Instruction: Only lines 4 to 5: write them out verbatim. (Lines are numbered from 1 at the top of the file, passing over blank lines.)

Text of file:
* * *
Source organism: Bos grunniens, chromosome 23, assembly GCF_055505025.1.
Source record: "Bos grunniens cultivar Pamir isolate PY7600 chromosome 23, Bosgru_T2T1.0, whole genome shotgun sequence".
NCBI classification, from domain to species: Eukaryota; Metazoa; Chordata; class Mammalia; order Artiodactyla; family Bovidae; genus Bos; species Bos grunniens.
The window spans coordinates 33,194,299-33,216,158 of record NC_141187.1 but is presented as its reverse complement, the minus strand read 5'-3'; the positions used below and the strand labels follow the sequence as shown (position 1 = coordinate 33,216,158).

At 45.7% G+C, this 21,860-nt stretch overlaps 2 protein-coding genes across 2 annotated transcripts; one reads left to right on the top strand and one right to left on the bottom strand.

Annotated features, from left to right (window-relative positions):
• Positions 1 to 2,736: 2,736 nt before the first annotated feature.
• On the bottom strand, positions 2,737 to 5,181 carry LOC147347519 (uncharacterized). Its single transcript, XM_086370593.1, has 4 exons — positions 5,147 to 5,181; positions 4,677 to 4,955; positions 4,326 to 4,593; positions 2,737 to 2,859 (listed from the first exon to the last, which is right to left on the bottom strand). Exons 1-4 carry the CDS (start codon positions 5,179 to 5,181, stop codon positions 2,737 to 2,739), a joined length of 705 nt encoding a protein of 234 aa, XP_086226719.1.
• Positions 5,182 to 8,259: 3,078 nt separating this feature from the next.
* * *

The window spans coordinates 33,194,299-33,216,158 of record NC_141187.1 but is presented as its reverse complement, the minus strand read 5'-3'; the positions used below and the strand labels follow the sequence as shown (position 1 = coordinate 33,216,158).

At 45.7% G+C, this 21,860-nt stretch overlaps 2 protein-coding genes across 2 annotated transcripts; one reads left to right on the top strand and one right to left on the bottom strand.